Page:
Citi to easily absorb costs of consent order; FDIC rule bigger hit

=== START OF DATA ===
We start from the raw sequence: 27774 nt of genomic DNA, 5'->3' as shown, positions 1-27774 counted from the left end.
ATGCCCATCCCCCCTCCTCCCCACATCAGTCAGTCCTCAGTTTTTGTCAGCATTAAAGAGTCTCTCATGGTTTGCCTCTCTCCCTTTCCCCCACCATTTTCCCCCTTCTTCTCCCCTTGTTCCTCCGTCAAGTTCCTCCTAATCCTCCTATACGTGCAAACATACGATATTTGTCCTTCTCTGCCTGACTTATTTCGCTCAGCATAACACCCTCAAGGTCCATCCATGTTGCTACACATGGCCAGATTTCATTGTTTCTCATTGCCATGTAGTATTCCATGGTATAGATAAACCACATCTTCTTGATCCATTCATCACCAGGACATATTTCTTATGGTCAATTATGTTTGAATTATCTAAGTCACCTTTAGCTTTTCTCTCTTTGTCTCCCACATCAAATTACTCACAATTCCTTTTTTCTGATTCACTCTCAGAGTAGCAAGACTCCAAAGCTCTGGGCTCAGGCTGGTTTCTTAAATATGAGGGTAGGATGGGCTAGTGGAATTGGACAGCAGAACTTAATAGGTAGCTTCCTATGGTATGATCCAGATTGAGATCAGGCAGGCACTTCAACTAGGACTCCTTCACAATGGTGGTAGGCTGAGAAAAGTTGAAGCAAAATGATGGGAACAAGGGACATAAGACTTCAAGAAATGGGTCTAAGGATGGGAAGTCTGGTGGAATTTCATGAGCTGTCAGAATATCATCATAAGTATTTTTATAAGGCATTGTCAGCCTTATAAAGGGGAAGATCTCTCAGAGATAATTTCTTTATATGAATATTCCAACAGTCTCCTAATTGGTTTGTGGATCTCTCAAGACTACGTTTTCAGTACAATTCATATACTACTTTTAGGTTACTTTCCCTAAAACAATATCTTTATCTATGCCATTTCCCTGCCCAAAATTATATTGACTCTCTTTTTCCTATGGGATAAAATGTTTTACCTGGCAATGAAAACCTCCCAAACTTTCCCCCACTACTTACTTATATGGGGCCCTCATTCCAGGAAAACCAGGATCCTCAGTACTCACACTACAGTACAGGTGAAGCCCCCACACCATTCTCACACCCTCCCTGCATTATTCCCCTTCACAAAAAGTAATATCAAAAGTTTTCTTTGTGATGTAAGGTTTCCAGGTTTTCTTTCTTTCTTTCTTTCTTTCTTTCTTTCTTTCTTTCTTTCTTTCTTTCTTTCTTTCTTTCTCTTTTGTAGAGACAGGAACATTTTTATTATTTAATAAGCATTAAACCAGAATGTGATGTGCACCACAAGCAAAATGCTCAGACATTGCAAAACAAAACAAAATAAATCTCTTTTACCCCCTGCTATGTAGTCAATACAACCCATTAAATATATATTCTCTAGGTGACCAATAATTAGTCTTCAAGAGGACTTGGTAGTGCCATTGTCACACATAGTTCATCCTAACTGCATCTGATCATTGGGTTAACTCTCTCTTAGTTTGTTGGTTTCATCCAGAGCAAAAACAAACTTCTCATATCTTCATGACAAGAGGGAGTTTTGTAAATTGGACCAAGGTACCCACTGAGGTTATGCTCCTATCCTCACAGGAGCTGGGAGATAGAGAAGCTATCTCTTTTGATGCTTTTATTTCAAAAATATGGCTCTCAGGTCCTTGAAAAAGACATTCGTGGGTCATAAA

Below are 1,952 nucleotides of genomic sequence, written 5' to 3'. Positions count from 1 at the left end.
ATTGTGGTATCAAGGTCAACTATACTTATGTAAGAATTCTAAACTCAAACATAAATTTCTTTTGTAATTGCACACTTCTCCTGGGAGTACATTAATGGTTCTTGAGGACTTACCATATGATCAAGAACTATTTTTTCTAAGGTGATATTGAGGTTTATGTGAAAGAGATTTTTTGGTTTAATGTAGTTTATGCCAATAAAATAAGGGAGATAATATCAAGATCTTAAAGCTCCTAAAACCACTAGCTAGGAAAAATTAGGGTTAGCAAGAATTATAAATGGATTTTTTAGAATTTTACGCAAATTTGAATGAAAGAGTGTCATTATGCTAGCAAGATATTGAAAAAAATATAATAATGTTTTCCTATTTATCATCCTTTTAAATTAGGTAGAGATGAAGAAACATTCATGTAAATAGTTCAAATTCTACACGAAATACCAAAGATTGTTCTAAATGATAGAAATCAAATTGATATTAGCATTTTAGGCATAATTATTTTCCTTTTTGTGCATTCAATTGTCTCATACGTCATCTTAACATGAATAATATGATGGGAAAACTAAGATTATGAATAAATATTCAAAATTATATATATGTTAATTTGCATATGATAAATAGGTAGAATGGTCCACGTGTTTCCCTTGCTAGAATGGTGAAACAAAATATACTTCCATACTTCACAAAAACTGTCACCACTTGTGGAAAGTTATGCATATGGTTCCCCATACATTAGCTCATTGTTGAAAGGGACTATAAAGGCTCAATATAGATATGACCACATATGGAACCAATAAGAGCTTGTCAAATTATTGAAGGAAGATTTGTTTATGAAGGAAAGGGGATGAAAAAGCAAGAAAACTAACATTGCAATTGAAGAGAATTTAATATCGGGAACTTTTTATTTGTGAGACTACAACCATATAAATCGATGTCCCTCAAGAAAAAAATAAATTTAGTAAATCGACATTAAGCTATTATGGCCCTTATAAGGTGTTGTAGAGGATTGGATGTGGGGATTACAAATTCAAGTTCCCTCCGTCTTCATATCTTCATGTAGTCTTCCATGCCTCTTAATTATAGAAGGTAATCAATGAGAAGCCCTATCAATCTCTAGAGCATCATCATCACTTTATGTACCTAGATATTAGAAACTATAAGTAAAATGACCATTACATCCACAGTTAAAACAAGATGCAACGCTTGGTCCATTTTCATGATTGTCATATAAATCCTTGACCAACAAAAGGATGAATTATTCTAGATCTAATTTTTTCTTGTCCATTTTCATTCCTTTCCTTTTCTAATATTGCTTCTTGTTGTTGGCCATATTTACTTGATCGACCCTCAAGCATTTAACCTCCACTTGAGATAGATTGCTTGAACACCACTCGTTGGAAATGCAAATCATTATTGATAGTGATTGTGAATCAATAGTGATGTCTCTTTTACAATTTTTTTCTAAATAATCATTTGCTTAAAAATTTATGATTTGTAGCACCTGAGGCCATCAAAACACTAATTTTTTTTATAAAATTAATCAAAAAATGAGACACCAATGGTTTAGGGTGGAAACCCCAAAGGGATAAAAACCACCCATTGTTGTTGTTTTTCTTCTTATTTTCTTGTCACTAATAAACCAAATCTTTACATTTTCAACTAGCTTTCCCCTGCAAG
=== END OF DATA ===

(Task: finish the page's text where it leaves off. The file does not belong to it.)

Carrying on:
Recent consent orders over foreclosure issues signed between Citigroup (C), the Office of the Comptroller of the Currency and the Federal Reserve will end up costing the bank between $25 million and $30 million annually. The bank said the real hit will come from a new Federal Deposit Insurance Corp.'s rule that requires banks taking on more risks with their investments to pay out more for insurance. The new FDIC rule will be a $550 million annual hit, Citi CEO Vikram Pandit estimated. Federal regulators signed agreements with Citi and 13 others — mainly mortgage servicers — last week, including Bank of America (BAC), JPMorgan Chase (JPM) and Wells Fargo (WFC) after an investigation into breakdowns and mismanagement in their foreclosure processes. The banks will submit plans to regulators over the next 60 days, regarding how they will implement new requirements to establish a single point of contact for homeowners, ensure foreclosures are not pursued once a modification is approved, and provide remediation to borrowers who received a wrongful filing, among other requirements. "As we've looked at the impact, we've estimated it'll have a $25 million to $30 million annual increase in expenses for us. So, it's not that much," Citi Chief Financial Officer John Gerspach said in a conference call with investors Monday. Negotiations between the 50 state attorneys general and the lenders continue over a separate investigation into foreclosure issues. Pandit said the FDIC's issued a final rule that took effect April 1 will be a much costlier hit than the consent order. It requires banks taking more risks with their investments to pay more for insurance costs. The FDIC said larger institutions that pose a higher risk to the financial system will end up paying more. "New FDIC assessments to cost Citi $550 million annually," Pandit said. Increased servicing costs at BofA reached $1 billion over the last two quarters, according to the bank. And JPMorgan Chase reduced the value of its mortgage servicing rights by roughly $1.2 billion due to the new agreements. But Citi's Gerspach said its current cap rate on its mortgage servicing rights would see little effect. It currently stands at 1.15%, or $4.7 billion of a more than $430 billion mortgage servicing portfolio. "We don't expect it to have that much impact on MSR assets," Gerspach said. Write to Jon Prior. Follow him on Twitter @JonAPrior.